Why Has Audience Positioning Towards Gangster Films and Their Main Characters Changed Throughout the Evolution of Film?

Topics: The Godfather, Crime film, Mob film Pages: 6 (2371 words) Published: April 20, 2013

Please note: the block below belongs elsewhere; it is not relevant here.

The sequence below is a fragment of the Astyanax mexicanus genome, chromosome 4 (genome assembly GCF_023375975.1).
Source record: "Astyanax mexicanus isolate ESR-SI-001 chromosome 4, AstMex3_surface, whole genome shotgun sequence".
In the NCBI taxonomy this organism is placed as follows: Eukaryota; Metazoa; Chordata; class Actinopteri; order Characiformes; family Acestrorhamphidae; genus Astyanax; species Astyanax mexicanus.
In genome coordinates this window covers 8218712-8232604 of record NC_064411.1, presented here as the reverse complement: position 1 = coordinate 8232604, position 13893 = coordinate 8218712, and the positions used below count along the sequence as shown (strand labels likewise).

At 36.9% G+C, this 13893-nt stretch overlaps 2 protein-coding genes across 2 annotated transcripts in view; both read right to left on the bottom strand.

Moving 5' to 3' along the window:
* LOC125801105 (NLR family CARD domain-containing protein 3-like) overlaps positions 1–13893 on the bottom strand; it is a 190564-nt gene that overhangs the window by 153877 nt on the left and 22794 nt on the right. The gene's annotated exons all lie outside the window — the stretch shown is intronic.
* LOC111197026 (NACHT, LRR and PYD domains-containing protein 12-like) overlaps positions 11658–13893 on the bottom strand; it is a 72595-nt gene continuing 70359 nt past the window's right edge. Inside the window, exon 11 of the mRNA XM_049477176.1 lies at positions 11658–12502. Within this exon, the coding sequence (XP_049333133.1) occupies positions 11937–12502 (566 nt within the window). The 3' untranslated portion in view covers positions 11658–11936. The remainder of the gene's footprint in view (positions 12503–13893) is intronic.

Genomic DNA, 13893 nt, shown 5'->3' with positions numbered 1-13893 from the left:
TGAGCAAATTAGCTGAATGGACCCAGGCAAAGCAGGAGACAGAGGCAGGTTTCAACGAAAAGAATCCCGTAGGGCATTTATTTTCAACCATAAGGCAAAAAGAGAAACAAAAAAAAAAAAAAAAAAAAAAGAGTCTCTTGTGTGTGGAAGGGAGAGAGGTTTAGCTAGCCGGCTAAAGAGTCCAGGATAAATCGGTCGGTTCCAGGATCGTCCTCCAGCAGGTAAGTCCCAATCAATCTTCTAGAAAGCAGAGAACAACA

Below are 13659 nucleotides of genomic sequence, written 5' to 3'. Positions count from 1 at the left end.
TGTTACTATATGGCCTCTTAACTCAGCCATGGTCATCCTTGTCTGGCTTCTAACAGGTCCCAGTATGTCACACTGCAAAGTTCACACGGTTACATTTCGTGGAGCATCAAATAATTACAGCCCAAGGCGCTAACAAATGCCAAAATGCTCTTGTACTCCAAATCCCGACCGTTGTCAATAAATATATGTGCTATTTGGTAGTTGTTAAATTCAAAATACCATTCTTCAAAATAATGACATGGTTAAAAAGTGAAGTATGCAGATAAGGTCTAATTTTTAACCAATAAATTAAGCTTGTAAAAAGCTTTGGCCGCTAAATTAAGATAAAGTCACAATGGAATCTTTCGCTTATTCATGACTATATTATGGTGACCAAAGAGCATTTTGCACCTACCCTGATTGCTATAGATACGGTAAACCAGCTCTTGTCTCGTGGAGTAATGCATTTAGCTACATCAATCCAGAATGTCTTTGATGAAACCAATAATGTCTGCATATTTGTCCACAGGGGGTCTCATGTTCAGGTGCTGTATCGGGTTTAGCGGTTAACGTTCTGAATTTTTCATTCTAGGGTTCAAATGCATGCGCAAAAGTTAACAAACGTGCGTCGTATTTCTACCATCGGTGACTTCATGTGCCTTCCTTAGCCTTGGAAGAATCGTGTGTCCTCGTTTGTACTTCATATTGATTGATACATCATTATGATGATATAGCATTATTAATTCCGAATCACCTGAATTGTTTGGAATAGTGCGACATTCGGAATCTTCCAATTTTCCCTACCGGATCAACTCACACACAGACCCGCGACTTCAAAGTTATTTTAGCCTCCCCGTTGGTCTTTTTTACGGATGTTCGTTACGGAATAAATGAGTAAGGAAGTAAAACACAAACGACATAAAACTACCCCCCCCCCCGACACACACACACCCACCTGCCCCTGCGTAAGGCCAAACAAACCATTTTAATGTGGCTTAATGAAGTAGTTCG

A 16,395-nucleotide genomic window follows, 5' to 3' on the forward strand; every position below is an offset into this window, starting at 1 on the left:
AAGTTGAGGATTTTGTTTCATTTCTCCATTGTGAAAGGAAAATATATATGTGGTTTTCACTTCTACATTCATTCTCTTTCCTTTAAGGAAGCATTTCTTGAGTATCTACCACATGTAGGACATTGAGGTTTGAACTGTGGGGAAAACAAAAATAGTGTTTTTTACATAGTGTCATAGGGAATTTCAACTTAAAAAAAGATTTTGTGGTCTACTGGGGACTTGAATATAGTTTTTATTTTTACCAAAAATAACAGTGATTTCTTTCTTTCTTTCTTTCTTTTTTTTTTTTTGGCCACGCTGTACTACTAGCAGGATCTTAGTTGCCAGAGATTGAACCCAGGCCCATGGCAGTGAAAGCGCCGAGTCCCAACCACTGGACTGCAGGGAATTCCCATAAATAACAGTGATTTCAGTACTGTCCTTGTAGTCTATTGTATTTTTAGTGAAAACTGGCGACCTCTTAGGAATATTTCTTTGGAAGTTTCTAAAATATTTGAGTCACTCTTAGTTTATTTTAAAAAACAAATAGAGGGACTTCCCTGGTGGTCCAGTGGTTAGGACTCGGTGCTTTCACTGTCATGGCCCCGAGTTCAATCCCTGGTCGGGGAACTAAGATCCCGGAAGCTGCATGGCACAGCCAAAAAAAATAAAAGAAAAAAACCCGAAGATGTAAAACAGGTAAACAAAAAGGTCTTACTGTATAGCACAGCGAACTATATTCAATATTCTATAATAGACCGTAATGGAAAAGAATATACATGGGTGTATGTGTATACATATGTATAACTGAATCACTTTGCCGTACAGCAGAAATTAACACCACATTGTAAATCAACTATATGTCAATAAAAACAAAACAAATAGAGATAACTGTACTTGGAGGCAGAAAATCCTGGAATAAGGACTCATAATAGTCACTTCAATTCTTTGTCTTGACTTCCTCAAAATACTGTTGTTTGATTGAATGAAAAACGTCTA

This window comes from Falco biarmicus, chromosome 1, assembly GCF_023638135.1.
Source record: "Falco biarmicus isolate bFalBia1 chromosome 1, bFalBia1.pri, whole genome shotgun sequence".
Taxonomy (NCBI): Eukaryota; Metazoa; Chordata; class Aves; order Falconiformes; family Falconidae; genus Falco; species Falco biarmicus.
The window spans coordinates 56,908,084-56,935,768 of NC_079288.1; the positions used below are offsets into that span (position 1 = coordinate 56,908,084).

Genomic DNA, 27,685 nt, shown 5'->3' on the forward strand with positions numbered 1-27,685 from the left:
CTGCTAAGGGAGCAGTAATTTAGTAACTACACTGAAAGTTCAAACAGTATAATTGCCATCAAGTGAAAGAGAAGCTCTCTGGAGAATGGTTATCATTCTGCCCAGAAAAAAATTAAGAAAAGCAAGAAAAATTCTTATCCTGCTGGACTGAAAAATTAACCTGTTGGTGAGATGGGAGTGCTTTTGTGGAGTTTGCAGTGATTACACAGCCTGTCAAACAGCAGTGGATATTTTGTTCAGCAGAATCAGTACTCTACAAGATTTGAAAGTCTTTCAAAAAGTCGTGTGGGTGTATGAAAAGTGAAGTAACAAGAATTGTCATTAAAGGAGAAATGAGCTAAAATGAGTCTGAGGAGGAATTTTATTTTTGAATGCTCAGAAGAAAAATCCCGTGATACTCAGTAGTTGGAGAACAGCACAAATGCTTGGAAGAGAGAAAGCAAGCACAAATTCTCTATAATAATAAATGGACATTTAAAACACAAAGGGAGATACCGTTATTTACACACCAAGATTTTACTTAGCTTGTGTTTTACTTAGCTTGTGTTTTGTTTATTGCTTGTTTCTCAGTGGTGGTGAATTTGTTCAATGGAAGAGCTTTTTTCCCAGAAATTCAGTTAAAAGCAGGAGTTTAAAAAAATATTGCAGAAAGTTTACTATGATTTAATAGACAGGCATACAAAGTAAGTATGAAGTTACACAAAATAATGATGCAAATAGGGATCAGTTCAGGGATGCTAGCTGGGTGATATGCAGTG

“Why has audience positioning towards Gangster films and their main characters Changed throughout the evolution of film?” “The crime film is the most enduringly popular of all Hollywood genres, the only kind of film that has never once been out of fashion since the dawn of the sound era seventy years ago.”-Thomas Leitch The central theme of the gangster film has always revolved around law and order and essentially boils down to the Criminal institutions fighting one another or fighting a corrupt authority. Movies such as ‘The Godfather’, ‘Goodfellas’ and ‘Public enemies’ follow the same plot of organised crime. That is what the films are about, seeing as though the central characters operate under their own premise of law, the narratives involve their relationship with the authorities and agencies of law enforcement while the plots are usually structured around the process by which they are brought to justice. But throughout the evolution of the gangster genre is a central argument reflecting a fundamental difference in audience stance towards the gangster hero. This plays on an Active audience theory as the audience take in the information they are given and pick sides. The contrast of audience opinion is displayed in a variety of different ways. In the film The Godfather, Sterling Hayden (Captain McCluskey) is the official figure, he is quickly revealed to be very brutal and corrupt, being a key person on the Tattaglia's payroll. When some enforcers of the Corleone family protect Don Vito Corleone, McCluskey has them taken away. Michael arrives soon after and realizes this. Soon after, while Michael is guarding the entrance of the hospital with Enzo the baker, McCluskey and his guys drive up and harrass the two, ordering that they be taken in. When the officer refuses, McCluskey hits Michael across the face, badly bruising his face and breaking his jaw. Gangster movies frequently demonstrate that society’s official institutions are as corrupt as the criminals they oppose (politicians in The Untouchables, multi-national corporations in Scarface.) this positions the audience on the side of the gangsters in the film and against the authoritative figure. Gangster films dictate audience positioning by setting the Gangsters in the role of the hero in Propp’s Character theory and the official figures as the villains, an example of this being used is. “The dynamic of every crime film focuses on the relationship between three sets of characters: the perpetrator, the victim and the avenger, but typically gangster narratives seek to undermine and blur the boundaries between the typological figures.”-Thomas Leitch. This quote from Thomas Leicht perfectly illustrates how the narratives of Gangster movies dictate audience positioning by “blurring the boundaries” between the institutions of the characters. A dominant and largely widespread basis on which Hollywood’s depiction of the underworld is fabricated is the domineering moral view that crime does not pay this may have resulted from early fears of audience reception through out-dated theories such as the hypodermic needle theory in which producers and political figures feared that an audience seeing a life of crime pay would be tempted to stray into the life of organised crime. An example of an early gangster film that shows a ‘Crime doesn’t pay’ attitude is Little Caesar 1931. The main charecters, Caesar Enrico "Rico" Bandello and Joe Massara follow different paths with Rico following a life of crime and Joe, against Rico’s persuasion, follows a life without crime. Ultimately Joe lives the better life with Rico ending up dead and alone. Modern films such as ‘Lawless’2012 follow a the opposite narrative with crime paying out at the end of the film with the three Bondurant brothers-Forrest, Howard and Jack ultimately beating a corrupt authority and saving their money from their bootlegging and settling down to family life although the film still shows that maybe the payoff of crime...
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